“Can I go to the bathroom?” Besides an English teacher who was concerned with correcting grammar, most teachers simply filled out a hall pass. We’d then head down the hall in the appropriate direction. It never crossed our minds we had a choice to make.
Now, you and I probably assumed the matter was a “no brainer.” After all, from childhood we’ve known there is an obvious difference between males and females. Our parents modeled it for us at church, ballgames, and when we stopped at a highway rest area. Boys went one way; girls went another. It’s a matter of decency, respectfulness and propriety.
In gym class, when boys and girls separated for an exercise or activity, we knew which line to be in. We were instructed which locker room to store our gym shorts and shirts. We didn’t give the matter a second thought. Where we’d go seemed … well, “natural.” Did we have a choice?
Apparently, we did. It’s a decision that other minds—very great ones—have been contemplating. The President of the United States has grappled with this weighty matter of state, stepped in and issued an executive directive. School teachers take note.
Parents rightly are alarmed. The choice is no longer as obvious as first thought. Rather, it can be determined by the gender with which one identifies. Now biological boys might be using the girl’s room; biological girls might be using the boy’s room. It’s allowed! Should parents have to worry when they drop their kids off at school, if they’re going to be exposed to someone of the opposite sex in the restroom or locker room?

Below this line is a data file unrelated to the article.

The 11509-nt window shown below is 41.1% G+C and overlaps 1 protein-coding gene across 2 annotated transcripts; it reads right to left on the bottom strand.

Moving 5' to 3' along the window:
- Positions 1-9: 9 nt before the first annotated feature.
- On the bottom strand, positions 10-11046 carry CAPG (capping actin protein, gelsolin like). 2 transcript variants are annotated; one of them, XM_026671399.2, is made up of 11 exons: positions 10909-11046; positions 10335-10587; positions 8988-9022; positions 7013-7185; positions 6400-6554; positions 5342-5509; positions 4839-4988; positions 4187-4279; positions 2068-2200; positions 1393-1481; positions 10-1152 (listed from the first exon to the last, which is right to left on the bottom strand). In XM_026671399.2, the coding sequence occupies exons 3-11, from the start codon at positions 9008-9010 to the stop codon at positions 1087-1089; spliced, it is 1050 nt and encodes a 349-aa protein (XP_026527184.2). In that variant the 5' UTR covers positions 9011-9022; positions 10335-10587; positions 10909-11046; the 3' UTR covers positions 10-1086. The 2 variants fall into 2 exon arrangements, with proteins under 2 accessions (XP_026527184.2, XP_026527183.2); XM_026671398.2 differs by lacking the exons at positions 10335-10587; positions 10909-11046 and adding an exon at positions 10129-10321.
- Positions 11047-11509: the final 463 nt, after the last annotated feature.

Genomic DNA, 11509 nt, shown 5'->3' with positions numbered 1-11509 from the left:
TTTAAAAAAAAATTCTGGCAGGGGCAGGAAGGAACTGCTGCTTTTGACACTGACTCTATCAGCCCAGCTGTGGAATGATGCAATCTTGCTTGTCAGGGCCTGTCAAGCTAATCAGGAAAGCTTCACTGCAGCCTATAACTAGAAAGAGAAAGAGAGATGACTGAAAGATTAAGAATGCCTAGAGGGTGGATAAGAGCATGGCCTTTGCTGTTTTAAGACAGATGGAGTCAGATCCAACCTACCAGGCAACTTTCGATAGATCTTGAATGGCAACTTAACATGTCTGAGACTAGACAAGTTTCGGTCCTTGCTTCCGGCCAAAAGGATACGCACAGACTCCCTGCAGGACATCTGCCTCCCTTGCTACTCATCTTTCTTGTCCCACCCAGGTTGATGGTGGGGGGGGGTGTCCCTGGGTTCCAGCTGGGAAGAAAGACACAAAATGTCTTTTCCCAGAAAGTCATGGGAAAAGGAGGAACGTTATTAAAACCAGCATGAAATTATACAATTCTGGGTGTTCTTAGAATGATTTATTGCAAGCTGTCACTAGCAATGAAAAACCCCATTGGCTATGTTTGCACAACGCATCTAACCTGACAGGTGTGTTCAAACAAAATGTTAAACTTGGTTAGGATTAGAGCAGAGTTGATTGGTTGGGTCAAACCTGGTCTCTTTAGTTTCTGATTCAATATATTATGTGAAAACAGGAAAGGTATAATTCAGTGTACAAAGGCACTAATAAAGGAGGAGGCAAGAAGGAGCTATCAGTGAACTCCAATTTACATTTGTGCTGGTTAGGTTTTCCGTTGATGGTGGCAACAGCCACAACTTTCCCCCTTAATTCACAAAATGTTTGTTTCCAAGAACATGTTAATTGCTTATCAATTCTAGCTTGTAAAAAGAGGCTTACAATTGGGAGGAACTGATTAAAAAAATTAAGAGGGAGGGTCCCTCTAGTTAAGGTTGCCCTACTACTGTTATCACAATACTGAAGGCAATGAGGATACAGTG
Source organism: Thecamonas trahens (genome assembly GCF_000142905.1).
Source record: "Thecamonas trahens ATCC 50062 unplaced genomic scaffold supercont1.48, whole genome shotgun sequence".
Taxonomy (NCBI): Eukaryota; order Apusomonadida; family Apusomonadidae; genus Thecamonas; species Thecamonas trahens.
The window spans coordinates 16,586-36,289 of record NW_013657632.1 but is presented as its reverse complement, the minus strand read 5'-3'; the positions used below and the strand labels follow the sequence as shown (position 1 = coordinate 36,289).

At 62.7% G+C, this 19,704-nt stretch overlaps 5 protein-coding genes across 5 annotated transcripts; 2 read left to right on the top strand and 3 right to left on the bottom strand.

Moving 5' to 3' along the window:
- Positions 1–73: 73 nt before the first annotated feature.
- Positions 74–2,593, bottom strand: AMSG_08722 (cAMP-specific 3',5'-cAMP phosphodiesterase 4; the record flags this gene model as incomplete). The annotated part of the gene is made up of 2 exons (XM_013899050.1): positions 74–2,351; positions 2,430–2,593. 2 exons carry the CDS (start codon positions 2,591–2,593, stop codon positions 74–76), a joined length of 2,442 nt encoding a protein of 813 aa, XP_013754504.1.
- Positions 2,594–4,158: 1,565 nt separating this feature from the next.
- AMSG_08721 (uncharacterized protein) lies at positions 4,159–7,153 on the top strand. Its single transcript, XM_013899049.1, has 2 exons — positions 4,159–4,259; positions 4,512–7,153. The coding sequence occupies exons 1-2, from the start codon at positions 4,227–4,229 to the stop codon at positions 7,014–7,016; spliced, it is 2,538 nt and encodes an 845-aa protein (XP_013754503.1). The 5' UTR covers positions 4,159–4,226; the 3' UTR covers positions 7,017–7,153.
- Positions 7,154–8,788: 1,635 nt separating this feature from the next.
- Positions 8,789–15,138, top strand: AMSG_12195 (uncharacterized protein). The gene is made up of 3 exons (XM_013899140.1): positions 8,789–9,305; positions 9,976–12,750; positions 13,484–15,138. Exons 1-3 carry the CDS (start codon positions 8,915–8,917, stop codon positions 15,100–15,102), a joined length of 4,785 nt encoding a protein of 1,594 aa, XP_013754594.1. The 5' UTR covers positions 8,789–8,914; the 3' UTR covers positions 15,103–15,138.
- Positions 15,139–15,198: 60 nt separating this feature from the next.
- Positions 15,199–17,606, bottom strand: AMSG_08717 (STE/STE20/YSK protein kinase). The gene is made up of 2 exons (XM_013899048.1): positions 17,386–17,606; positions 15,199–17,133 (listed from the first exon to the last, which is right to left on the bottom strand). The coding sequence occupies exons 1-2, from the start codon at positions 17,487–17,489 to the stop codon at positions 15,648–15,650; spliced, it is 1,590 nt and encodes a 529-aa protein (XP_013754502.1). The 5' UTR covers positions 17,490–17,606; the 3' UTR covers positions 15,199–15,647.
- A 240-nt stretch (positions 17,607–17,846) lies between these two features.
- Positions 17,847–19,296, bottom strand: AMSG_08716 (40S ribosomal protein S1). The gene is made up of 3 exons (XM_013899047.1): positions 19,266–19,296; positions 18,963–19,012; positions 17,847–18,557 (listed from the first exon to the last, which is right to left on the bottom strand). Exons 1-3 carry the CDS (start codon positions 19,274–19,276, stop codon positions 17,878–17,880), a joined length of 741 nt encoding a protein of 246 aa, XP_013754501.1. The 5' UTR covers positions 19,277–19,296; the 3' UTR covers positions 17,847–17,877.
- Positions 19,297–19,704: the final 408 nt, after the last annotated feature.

Governors also are alarmed. Kentucky’s Matt Bevin denounced the Obama administration’s directive to allow transgender students to use the bathroom of their chosen gender identity. “It is difficult to imagine a more absurd federal overreach into a local issue. Under the Tenth Amendment to the United States Constitution, the federal government has no authority to interfere in local school districts’ bathroom policies,” Bevin stated.
He’s not alone. Both North Carolina Gov. Pat McCrory and Texas Gov. Greg Abbott say they will fight back against the school directive. North Carolina has adopted a new law that requires individuals in government buildings to use restrooms corresponding to the sex on their birth certificates, rather than the gender with which one identifies. Seems logical.
Baptist leaders are alarmed, too. Paul Chitwood, executive director of the Kentucky Baptist Convention, didn’t mince words. “I am in complete agreement with Gov. Bevin and believe this to be the most egregious interference into the lives of everyday Americans ever suggested by a United States president,” he said. “Tens of millions of innocent children and their families will be impacted, offended, and made vulnerable by Obama’s edict. He has rained chaos on our country.”
Ronnie Floyd, president of the Southern Baptist Convention, didn’t either. He described the federal directive as “an outrageous attack on our Creator Himself, human sexuality and morality, and an advancement of the attack against religious freedom.” He urged, “Every Christian in America or anyone who has any conviction about morality needs to rise up and say, ‘Enough is enough!'”
As Americans and Baptists, we treasure our freedom. Some choices, though, aren’t up to individuals. They are part of our Creator’s grand design: “Haven’t you read,” (Jesus) replied, “that He who created them in the beginning made them male and female.” Do we really need a President to resolve which bathroom we should use?